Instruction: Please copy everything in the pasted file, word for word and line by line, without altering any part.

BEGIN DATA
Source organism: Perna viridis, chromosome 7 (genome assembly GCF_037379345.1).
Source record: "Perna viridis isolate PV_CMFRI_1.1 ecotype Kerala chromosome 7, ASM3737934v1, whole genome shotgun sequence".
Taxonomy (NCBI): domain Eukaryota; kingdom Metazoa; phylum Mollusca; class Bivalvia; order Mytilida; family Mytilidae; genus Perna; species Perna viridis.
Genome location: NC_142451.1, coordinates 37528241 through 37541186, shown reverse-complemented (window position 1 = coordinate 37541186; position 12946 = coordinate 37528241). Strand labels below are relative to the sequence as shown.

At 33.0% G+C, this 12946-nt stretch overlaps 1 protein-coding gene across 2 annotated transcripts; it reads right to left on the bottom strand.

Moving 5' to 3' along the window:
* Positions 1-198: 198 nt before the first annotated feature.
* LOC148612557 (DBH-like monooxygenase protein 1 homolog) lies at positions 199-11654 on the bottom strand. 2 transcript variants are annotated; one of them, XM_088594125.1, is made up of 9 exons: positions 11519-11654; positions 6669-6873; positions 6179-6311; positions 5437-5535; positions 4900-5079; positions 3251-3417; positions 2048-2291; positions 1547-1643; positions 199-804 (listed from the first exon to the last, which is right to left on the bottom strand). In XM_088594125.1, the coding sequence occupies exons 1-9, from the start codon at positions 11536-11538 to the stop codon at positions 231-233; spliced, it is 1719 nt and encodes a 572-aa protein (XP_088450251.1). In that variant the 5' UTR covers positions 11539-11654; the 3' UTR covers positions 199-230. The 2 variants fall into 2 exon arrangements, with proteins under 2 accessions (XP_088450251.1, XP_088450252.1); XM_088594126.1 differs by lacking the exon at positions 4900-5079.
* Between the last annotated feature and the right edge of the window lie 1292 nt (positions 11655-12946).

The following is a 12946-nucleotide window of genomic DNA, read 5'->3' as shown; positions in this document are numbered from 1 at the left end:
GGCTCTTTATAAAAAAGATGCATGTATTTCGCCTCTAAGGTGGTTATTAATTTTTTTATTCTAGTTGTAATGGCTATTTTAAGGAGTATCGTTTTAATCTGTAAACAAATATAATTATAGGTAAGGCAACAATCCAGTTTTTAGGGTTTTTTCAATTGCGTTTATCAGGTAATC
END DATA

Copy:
Source organism: Perna viridis, chromosome 7 (genome assembly GCF_037379345.1).
Source record: "Perna viridis isolate PV_CMFRI_1.1 ecotype Kerala chromosome 7, ASM3737934v1, whole genome shotgun sequence".
Taxonomy (NCBI): domain Eukaryota; kingdom Metazoa; phylum Mollusca; class Bivalvia; order Mytilida; family Mytilidae; genus Perna; species Perna viridis.
Genome location: NC_142451.1, coordinates 37528241 through 37541186, shown reverse-complemented (window position 1 = coordinate 37541186; position 12946 = coordinate 37528241). Strand labels below are relative to the sequence as shown.

At 33.0% G+C, this 12946-nt stretch overlaps 1 protein-coding gene across 2 annotated transcripts; it reads right to left on the bottom strand.

Moving 5' to 3' along the window:
* Positions 1-198: 198 nt before the first annotated feature.
* LOC148612557 (DBH-like monooxygenase protein 1 homolog) lies at positions 199-11654 on the bottom strand. 2 transcript variants are annotated; one of them, XM_088594125.1, is made up of 9 exons: positions 11519-11654; positions 6669-6873; positions 6179-6311; positions 5437-5535; positions 4900-5079; positions 3251-3417; positions 2048-2291; positions 1547-1643; positions 199-804 (listed from the first exon to the last, which is right to left on the bottom strand). In XM_088594125.1, the coding sequence occupies exons 1-9, from the start codon at positions 11536-11538 to the stop codon at positions 231-233; spliced, it is 1719 nt and encodes a 572-aa protein (XP_088450251.1). In that variant the 5' UTR covers positions 11539-11654; the 3' UTR covers positions 199-230. The 2 variants fall into 2 exon arrangements, with proteins under 2 accessions (XP_088450251.1, XP_088450252.1); XM_088594126.1 differs by lacking the exon at positions 4900-5079.
* Between the last annotated feature and the right edge of the window lie 1292 nt (positions 11655-12946).

The following is a 12946-nucleotide window of genomic DNA, read 5'->3' as shown; positions in this document are numbered from 1 at the left end:
GGCTCTTTATAAAAAAGATGCATGTATTTCGCCTCTAAGGTGGTTATTAATTTTTTTATTCTAGTTGTAATGGCTATTTTAAGGAGTATCGTTTTAATCTGTAAACAAATATAATTATAGGTAAGGCAACAATCCAGTTTTTAGGGTTTTTTCAATTGCGTTTATCAGGTAATC